• Math Team Strategies exposes students to problems that require creativity, primarily through MATHCOUNTS problems. Most Math Team Strategies courses cover a specific topic area such as number theory (focusing on prime factorization), combinatorics (focusing on the multiplication principle), or geometry, although there is flexibility for other models.

  • Applied Math introduces students to different areas of work related to mathematics. Examples include programming, astronomy, mathematical biology (such as predator and prey models, or genetics), or estimation and Fermi problems. Unlike the first three topics, there are no developed curricular materials for these courses; instead, we rely on faculty to develop their own courses around the topics that interest them.

One of the most important periods of each day’s schedule is Open Math Time, when students do independent work on problem sets from class, challenge problems, or other math of their own choice. There is an hour-long block of Open Math Time following each class period, and as faculty, you will assist students in your classes during that time. We believe strongly in facilitating student initiative and choice, both through Open Math Time and also by allowing them to choose courses.

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Your Role

As faculty, your role is to guide students as they discover new fields of mathematics. Our classes are small and highly interactive. Each class generally has around 15 students, and you will have a teaching assistant (either in college or a high school BEAM alum) to assist, allowing for a high degree of personalization.

You may teach either one course or two, so long as they do not conflict. Logical Reasoning and Math Fundamentals are offered in the morning (usually around 9:20am-10:20am), while Math Team Strategies and Applied Math are offered in the afternoon (usually around 1:05pm-2:05pm), and each is followed by an hour of Open Math Time. Thus, you have the flexibility to have short days or to really dive into the program. Please note that the details of the schedule differ slightly by location.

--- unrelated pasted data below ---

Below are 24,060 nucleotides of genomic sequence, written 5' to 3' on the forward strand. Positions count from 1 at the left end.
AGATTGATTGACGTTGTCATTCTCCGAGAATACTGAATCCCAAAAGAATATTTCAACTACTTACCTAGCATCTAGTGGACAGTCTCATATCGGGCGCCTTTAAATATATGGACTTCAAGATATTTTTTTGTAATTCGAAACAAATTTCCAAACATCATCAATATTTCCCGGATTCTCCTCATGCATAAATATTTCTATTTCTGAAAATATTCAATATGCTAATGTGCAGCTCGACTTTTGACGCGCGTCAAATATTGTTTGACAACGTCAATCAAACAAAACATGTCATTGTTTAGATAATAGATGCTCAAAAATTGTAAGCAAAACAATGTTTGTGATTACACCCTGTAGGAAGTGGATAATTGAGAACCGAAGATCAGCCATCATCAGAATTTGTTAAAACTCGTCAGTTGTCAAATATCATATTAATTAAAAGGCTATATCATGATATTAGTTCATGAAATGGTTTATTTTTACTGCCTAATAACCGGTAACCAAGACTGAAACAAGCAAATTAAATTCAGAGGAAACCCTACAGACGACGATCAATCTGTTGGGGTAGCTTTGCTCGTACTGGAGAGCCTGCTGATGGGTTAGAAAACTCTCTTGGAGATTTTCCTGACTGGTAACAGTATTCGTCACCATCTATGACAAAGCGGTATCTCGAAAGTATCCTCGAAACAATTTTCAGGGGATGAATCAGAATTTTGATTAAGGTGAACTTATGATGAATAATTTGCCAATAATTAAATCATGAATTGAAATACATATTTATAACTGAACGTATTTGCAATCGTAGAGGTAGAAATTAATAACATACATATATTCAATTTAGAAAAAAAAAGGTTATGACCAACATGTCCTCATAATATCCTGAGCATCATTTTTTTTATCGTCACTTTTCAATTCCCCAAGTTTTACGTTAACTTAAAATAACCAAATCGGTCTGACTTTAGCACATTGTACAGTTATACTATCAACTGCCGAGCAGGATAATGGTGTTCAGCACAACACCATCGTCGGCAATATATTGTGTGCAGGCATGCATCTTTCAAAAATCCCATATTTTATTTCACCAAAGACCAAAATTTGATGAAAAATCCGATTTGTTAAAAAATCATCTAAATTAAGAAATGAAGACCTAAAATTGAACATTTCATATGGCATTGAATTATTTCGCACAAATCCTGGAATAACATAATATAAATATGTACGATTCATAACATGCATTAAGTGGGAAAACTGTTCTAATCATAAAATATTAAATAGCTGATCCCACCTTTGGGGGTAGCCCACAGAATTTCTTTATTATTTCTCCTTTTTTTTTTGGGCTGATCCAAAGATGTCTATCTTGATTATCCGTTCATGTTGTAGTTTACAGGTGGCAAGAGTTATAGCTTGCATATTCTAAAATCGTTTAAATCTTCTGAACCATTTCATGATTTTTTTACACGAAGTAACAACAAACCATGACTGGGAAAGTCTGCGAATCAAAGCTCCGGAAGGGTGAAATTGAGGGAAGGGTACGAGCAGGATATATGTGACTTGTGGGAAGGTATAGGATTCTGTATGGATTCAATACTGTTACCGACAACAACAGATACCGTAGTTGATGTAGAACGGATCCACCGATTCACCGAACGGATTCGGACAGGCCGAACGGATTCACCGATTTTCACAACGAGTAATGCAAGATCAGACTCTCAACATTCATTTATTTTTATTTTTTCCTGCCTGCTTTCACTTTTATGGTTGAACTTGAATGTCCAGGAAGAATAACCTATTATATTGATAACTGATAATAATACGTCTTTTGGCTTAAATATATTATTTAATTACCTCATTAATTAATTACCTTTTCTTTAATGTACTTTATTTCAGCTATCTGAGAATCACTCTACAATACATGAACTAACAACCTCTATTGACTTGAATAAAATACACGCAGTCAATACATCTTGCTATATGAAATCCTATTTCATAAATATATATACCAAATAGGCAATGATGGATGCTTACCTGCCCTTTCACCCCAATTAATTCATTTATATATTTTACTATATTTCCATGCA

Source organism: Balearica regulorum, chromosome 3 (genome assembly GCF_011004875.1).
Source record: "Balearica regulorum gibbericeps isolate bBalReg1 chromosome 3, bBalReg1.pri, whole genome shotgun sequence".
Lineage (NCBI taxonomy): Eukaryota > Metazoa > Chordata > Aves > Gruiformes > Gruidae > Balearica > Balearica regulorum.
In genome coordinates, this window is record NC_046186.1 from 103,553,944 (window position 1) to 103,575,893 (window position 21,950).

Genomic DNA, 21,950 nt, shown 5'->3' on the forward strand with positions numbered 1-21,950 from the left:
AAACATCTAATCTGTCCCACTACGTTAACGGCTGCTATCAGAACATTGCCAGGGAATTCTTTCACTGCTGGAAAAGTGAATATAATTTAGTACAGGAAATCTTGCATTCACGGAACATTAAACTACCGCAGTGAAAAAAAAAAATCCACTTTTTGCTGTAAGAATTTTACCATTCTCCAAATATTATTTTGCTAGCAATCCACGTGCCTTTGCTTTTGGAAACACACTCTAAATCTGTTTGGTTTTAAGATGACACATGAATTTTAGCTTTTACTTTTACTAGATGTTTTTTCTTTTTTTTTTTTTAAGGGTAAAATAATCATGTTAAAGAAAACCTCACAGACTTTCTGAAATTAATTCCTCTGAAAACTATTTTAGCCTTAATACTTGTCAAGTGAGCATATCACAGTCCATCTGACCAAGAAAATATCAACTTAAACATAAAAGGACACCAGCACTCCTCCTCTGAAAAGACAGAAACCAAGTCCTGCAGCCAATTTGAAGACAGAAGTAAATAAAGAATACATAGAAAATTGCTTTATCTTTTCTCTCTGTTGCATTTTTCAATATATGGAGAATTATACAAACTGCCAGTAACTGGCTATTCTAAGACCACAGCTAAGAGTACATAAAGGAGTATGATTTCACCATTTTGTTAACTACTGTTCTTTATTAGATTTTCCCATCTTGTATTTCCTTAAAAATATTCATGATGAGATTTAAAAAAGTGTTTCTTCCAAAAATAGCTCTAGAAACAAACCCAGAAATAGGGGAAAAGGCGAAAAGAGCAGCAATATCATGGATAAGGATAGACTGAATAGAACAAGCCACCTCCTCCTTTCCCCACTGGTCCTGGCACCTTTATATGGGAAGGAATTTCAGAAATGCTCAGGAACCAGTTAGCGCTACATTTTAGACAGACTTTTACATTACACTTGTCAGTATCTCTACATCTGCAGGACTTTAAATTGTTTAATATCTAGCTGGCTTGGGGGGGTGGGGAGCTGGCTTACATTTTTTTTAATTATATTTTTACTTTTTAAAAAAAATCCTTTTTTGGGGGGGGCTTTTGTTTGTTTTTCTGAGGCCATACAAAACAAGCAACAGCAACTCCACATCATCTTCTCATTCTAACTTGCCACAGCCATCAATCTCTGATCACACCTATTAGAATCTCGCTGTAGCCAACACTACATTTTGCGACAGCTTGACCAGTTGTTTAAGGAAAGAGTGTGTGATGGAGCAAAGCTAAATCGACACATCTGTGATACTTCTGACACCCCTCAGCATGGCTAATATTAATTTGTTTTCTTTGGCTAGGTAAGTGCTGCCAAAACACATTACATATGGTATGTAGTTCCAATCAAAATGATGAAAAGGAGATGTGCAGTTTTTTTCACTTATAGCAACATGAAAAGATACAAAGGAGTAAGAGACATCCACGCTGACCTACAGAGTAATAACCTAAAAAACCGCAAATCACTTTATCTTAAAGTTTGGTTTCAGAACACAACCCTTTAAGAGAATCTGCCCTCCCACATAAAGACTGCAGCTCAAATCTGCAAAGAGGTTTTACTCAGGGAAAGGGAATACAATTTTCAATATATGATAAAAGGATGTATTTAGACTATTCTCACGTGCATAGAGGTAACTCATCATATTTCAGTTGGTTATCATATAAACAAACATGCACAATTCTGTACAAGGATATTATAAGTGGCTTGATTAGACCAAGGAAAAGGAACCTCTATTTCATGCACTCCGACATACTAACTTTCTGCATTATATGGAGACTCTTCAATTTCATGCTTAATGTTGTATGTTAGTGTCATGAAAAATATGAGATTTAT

Each class is replaced 1-2 times during camp with a "math circle" or other activity run by a visitor. This allows for each faculty member to visit other classes and for everyone to learn from one-another. (It's important to us that everyone, student and staff alike, are learning.)

There are also a few other responsibilities. In detail, your expectations are:

  • Attend training before the program starts:

    • In LA, training is June 19, 20, and 21, 2019.

    • In NYC, training is July 2, 3 and 5, 2019.

  • Teach each class to two cohorts of students (on both A days and B days) and stay for Open Math Time following the classes you teach.

    • In LA, the program runs June 24-July 26, 2019 (with no classes on July 4).

    • In NYC, the program runs July 8-August 9, 2019.

  • Communicate with your TA about the course: send them a brief overview of each day's topic and what their role will be. Note that TAs may not have much time to prepare before the class itself, but it is important to us that the TAs have positive experiences and learn about teaching.

  • Schedule a weekly meeting with your TA to briefly discuss how the class is going, individual students, and what you plan on covering in the future (we suggest at least 30 min each time).

  • Assign and review student problem sets (completed during Open Math Time).

  • When your class is replaced by a math circle, visit other classes (and, ideally, offer to discuss the class afterward with its teacher).

  • Attend two one-hour staff meetings per week.

    • The exact timing of these differs by location, but these are commonly Tuesdays and Fridays, 11:35am-12:35pm.

  • At the end of the summer, write a paragraph for each student about their progress in the class.

  • Also at the end of the summer, provide private feedback on each student to be used internally.

  • Attend a day of wrap-up after the end of the summer.

    • In LA, this is on July 29, 2019.

    • In NYC, it is August 12, 2019.